23-29 September 2019

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Coping with Christmas and other Special Occasions

The isolating and painful experience of infertility can turn Christmas into a time of sadness. The season itself is founded on the celebration of a special birth in history. It is traditionally a time focused on families and children. For infertile people it becomes yet another reminder of a longed for child, or of a child lost.  For many, it is the thought of facing all the relatives that makes Christmas so trying. How can you best handle the people with all the intrusive questions and the ones with all the children around them? Who needs to know of your difficulties in conceiving? Who will give you appropriate support? How do you say it, anyway? 

Some people tell no one, others carefully select some close friends and relatives who they trust, and yet others tell almost anyone who is interested. When you do decide to tell others, it

helps to be clear about what support you would like them to give you. You may prefer to be the one who makes the contact when you feel in need of support, rather than cope with well meaning concern from others at a time that is not right for you.

Many people have shared ideas and tips that have helped them over the ‘Holiday Hurdle’ – not only at Christmas, but also on other poignant celebrations such as Mother’s Day and Father’s Day. Some of these strategies may appeal to you.

 

Choose to:

• See your parents and other family members a week or two beforehand so they know you care about them. This will leave you free to spend the day quietly.

• Decide which events you feel comfortable attending and which you would rather avoid, especially the ones at which you know there will be a lot of children or pregnant women. Remember that you don’t have to accept every invitation.

• If you do decide to attend events that may be difficult, stay only as long as you feel comfortable. Don’t say that you will stay for the whole day, but rather that you will come. Perhaps arriving and leaving at different times will help you avoid the most painful aspects of the gathering.

• If people know what you are experiencing, it may help to explain that you find this time of year difficult so that they understand why you may not want to participate fully.

• Spend some time with others who also don’t have children.

• Set up another time over the festive season that you can enjoy and perhaps to which only adults are invited.

• Attend a late Christmas Eve church service rather than the family service on Christmas Day.

• Think about getting right away from it all, possibly spending a couple of days in the back of beyond in a tent, or planning your annual holiday for this time. You can make a conscious choice not to celebrate Christmas in the traditional way, or even to not celebrate it at all.

• Make it special for you. Old family traditions may not fulfil your present needs. You may be able to develop new traditions and rituals that are meaningful for you and allow you to celebrate special occasions with pleasure.

• For couples, spend time with your partner, sharing how it feels for you both at this time. Allow yourself to acknowledge emotions such as sadness, emptiness and loss that you experience with infertility.  Recognise the hurdles that you have overcome together.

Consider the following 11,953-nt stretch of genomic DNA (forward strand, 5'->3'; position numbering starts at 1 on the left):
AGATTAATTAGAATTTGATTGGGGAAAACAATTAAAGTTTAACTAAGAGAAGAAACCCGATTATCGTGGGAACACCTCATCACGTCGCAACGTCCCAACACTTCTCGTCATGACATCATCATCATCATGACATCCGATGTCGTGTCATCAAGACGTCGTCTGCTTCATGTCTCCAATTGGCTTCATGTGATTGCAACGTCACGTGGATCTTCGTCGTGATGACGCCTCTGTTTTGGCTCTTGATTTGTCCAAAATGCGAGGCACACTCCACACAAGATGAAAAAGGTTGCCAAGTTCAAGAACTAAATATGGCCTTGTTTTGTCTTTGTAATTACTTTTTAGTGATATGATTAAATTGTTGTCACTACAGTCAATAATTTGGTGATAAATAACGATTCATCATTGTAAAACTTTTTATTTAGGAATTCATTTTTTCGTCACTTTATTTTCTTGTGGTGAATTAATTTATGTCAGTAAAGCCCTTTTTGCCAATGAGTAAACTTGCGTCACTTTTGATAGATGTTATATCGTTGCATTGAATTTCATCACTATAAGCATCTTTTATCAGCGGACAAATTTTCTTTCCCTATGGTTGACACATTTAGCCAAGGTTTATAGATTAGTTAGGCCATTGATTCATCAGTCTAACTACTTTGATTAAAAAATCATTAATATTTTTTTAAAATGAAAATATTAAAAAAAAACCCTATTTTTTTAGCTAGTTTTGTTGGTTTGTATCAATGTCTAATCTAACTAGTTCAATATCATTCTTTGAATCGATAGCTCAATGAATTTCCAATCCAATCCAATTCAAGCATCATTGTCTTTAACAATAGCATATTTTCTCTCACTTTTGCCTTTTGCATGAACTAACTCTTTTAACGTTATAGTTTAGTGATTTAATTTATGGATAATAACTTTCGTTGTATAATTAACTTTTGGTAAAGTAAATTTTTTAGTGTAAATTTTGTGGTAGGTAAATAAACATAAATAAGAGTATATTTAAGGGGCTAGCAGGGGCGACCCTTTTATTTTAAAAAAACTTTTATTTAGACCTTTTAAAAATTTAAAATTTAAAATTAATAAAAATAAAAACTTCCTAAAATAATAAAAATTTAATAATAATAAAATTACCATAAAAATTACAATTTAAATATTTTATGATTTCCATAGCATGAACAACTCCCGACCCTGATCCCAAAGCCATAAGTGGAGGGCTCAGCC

• · If you are single, involve your key support person (or people) in the challenges you are likely to face over this time and let them know how you’d like them to help you.

• Appreciate the friends and family members who have supported you through the year – and tell them so! Stay in touch with other infertile friends. They are in the same boat and can

understand and offer the support that perhaps your family cannot.

• Handle the Christmas feasting in ways that feel comfortable for you. When you are trying to keep your weight down and your fertility up, Christmas may be particularly difficult.  Likewise the free-flowing alcohol, the rich coffees and even the sugary or caffeinated soft drinks can lower fertility and work against your goal of being in the best shape for treatment in the New Year. Decide beforehand what you would like your intake to be, but remember to allow yourself some treats and ‘days off’ too.

• On Mother’s Day and Father’s Day you may like to give your partner a small memento to recognise their commitment to becoming a parent. If you are single, be especially kind to yourself on this day.

 

Choose not to:

• Pretend that there is nothing wrong and carry on with ‘business as usual’.

• Forget that you need support, especially during these difficult days.

• Be caught off guard by unexpected or embarrassing questions about your plans for having a family

• Feel that you have to disclose all the intimate details of your situation.

• Expect others to understand your pain. Refer to it briefly and ask that they support you by respecting your choices.

• Shop at large shopping centres with Santas and hordes of excited children. Try smaller shops or shop online if you find it difficult to face the constant holiday cheer.

  • · Feel guilty about not participating in all the traditional family celebrations.

• Deprive yourself of all chance of having fun.

 

Holidays can be stressful, even in the best of circumstances. By planning in advance and acknowledging that some days may be difficult, you can prepare yourself and improve your

chances of having some fun and enjoying the opportunities that the holiday season can bring your way.

Spend time doing the things you really enjoy: preparing a spectacular meal, soaking in a bubble bath, walking on the beach, or just curling up with a good book. You’ve had a difficult year and you deserve to be pampered!